What does this have to do with Sports or this column or anything, I can hear you saying out loud.

     Well, next time you take in “The Godfather” and you are watching this scene, you’ll note that when Sonny drives up to pay the toll the clerk in the toll booth is listening to a baseball game.   No big deal, right?   Except it isn’t just any baseball game.   It is clearly—as any decent baseball fan or baseball historian can tell you—the 9th inning of thee game, a National League playoff game played 60 years ago between the Brooklyn Dodgers and the New York Giants, featuring Russ Hodges’ immortal call of Bobby Thomson’s equally immortal “Shot Heard ‘Round The World” home run, which beat the Dodgers and gave the Giants the National League pennant on October 3rd, 1951.   Any real baseball fan knows the lead-up to that home-run call by heart (“One out, last of the ninth, Branca pitches, Bobby Thomson takes a strike call on the inside corner.…Bobby hitting at two-ninety two….he’s had a single and a double, and he drove in the Giants’ first run with a long fly to center, Brooklyn leads it four to two….Hartung, down the line at third, not taking any chances….Lockman without too big of a lead at second, but he’ll be runnin’ like the wind if Thomson hits one….Branca throws…..”).  

     Unfortunately for Sonny Corleone it is at roughly this juncture when he is gunned down by a hail and farewell of bullets from about five machine guns.   We never do get to hear the actual call of the home run itself.   Neither does he.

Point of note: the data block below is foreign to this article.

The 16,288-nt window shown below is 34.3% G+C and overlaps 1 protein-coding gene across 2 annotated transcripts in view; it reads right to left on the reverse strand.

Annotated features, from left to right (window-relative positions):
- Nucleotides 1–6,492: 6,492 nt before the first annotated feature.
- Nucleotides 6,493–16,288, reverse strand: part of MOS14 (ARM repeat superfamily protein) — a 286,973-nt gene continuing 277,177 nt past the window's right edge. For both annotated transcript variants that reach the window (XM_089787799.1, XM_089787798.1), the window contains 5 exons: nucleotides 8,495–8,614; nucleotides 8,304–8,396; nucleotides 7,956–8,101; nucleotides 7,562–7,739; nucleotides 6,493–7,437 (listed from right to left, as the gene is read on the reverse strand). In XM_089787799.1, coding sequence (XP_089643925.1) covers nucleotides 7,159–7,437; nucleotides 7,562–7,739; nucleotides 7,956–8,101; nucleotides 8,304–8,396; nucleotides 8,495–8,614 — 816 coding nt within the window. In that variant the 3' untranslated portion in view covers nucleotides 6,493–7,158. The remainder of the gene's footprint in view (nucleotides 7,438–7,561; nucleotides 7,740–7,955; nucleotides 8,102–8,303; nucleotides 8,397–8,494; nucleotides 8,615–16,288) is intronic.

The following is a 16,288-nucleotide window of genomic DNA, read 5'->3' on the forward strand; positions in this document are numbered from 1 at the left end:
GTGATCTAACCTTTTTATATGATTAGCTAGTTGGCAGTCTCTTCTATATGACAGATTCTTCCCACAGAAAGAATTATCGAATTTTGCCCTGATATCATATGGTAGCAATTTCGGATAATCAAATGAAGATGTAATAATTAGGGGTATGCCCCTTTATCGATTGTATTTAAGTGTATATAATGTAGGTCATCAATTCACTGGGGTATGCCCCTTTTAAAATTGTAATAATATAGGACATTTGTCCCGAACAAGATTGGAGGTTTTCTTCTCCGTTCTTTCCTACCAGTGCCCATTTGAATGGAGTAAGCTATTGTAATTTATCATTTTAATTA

Why is this noteworthy?

     Because it couldn’t have happened!

     Thomson’s home run was in October of ’51.   In “The Godfather”, Sonny is killed in 1947.   Four years earlier.   Four years before the game was even played.

     Francis Ford Coppola (the director of “The Godfather”, who nowadays makes a very fine Chardonnay by the way) could have found any old recording of any old baseball game to have on in the background of that toll booth while Sonny is machine-gunned to ribbons, yet he chose to select the most famous call of the most famous home run ever hit in the most famous baseball game ever played in the whole by-god history of the Major Leagues.

     Don’t you think that’s weird???

     Why do filmmakers leave such glaring historical incongruities in their films?   Is it because, 1.) They don’t grasp or realize what they’ve done?, or, 2.) They’re wry, impish people who enjoy a good esoteric gag now and then and figure nobody idiot-savant-like like me in the audience will notice?, or, 3.) All filmmakers are lazy, or, 4.)  They just don’t care.

Anyway, I’ve always wondered.

 meet….The Sports Philosopher!image0026

Brad Eastland is an author, historian, film buff, undiscovered fictioneer, and lover of movies about sports and stuff.   Brad’s other recent columns for LaVerneOnline can be found in Sports under ‘The Sports Philosopher’ and also in Viewpoint under ‘Brad Eastland’s View’.    Brad has also written 4 novels and over 20 short-stories.   

*To pick up a copy of his recently published novel of life at the racetrack, WHERE GODS GAMBLE, a tale of American mythology, simply search for it (using the author’s full name, C. Bradford Eastland) on,, or….


Brad Eastland, our “Dr. of Ancient Filmology”, is a movie buff and film historian, as long as the film was made before 1985 or so.  (If you want to hear about new-release films, ask somebody else!).   Special effects and gratuitous anything have no place in his celluloid world.   Primarily a fiction writer, Brad has written four novels and over 20 short-stories.  Here are some samples of his best work:image003

*To pick up a copy of his recently published novel of life at the racetrack, WHERE GODS GAMBLE, a tale of American mythology, simply search for it (using the author’s full name, C. Bradford Eastland) on,, or….





One Response to “The SPORTS PHILOSOPHER says: “Chinatown” and “The Godfather”….both brilliant, but both wonderfully flawed”

  1. Just received your book from Amazon.